The Age of Ignorance

The global reaction to COVID-19 is starting to look like what the response to climate change should be, but isn’t, because human beings are notoriously bad when it comes to overestimating our own abilities and the probability that something will happen to us. Although management theories promulgating the idea of a Knowledge Economy set against the backdrop of the Information Age and the advent of the Fourth Industrial Revolution abound, what really drives the market is willful ignorance, unsubstantiated opinion adopted as fact, and evidence-informed thinking dismissed as elitism. Like ostriches that bury their heads in the sand, creating an illusion of safety, human beings avoid reality through the creation of fantasy. This isn’t new, but it is increasingly more dangerous.

Climate change creates new ecosystems by changing the parameters that regulate our environment. Warmer temperatures mean more bugs and insects. Imagine a pandemic like COVID-19 that’s spread not only via human contact, but also by mosquitoes or ticks or fleas living on mice, rats, deer, birds, dogs, and cats. These vectors are undeterred by national border closings.

In Houston, where I live, we know how to get through natural disasters like Cat 5 hurricanes and catastrophic flash floods. We band together as communities, counting on Mattress Mac, JJ Watt, HEB, and the Cajun Navy to get us through. COVID has taken away our primary response mechanism as a community, our ability to congregate safely, share resources, and be emotionally present for one another in person. Unlike the typical weather-related disaster, COVID hasn’t taken away electricity, mobile connectivity, or running water. The effect of climate change means adding an entirely new set of constraints to the privations already imposed by a global pandemic spread through person-to-person contact.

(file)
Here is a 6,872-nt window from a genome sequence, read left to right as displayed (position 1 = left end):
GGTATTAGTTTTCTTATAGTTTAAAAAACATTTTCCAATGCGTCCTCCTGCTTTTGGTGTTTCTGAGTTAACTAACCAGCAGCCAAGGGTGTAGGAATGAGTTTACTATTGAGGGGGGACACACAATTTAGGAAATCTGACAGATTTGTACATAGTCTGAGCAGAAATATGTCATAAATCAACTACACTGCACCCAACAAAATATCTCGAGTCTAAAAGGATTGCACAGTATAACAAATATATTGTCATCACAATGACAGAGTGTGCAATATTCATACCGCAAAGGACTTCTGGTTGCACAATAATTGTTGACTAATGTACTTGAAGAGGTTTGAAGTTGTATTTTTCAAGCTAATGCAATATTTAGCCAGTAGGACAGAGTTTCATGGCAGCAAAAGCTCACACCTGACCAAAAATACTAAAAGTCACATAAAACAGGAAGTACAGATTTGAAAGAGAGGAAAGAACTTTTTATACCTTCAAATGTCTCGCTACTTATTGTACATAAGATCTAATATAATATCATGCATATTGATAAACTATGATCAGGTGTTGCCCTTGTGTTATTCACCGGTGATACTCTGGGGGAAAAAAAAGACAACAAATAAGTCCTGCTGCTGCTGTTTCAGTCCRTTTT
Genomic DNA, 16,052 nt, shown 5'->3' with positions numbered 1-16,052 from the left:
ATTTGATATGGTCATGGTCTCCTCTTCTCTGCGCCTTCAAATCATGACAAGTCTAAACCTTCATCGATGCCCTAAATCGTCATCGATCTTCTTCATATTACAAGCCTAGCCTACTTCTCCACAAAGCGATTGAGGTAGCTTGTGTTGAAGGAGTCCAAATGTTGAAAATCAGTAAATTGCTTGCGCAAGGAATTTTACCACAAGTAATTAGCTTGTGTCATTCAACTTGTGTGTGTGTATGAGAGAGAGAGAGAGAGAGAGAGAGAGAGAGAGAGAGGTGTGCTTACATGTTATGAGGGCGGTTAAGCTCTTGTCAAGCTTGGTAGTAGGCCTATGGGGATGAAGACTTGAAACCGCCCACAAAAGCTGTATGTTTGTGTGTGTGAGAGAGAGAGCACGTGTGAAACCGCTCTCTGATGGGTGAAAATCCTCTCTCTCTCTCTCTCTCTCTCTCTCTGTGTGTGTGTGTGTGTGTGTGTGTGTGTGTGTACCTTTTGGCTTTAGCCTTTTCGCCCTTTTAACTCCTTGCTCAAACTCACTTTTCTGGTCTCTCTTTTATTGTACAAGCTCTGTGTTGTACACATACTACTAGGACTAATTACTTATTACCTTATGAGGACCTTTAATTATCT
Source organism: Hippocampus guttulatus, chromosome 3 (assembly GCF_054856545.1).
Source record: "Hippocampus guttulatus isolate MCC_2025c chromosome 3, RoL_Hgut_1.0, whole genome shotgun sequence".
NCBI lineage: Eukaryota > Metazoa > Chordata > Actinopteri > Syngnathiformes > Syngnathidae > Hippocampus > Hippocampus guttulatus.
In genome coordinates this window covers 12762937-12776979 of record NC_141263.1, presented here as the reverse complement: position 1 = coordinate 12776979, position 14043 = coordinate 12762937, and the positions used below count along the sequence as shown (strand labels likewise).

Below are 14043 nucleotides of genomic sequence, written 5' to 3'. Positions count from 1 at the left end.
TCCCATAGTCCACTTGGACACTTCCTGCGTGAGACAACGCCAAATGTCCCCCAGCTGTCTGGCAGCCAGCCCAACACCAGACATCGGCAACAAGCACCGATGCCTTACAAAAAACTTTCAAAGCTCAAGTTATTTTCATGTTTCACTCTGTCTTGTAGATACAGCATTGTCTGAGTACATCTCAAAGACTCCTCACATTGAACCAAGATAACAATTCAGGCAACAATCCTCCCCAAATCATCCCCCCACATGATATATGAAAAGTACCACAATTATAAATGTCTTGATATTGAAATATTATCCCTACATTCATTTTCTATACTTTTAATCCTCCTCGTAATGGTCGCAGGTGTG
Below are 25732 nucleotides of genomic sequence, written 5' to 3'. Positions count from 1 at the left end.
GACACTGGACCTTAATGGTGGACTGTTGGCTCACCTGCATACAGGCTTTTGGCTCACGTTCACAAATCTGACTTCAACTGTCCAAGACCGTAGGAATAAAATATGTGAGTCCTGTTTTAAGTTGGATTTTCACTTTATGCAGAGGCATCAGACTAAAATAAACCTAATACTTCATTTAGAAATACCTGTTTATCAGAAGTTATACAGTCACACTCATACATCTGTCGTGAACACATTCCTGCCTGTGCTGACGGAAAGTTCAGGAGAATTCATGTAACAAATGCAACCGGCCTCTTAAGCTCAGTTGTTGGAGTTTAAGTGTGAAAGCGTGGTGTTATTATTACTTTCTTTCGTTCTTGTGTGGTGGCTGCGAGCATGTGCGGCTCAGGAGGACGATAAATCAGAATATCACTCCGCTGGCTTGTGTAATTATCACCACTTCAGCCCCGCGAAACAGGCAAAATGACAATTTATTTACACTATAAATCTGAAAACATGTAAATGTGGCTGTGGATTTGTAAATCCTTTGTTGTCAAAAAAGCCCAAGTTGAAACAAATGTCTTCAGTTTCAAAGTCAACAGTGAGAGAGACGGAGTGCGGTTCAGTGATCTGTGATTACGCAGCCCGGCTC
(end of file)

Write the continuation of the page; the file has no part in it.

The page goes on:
The major difference between COVID-19 and climate change is the time from threat detection to barely sufficient response. Humanity is like the proverbial frog in the pot, not realizing that the water is boiling until it is too late. We have an opportunity to take action now. We must.


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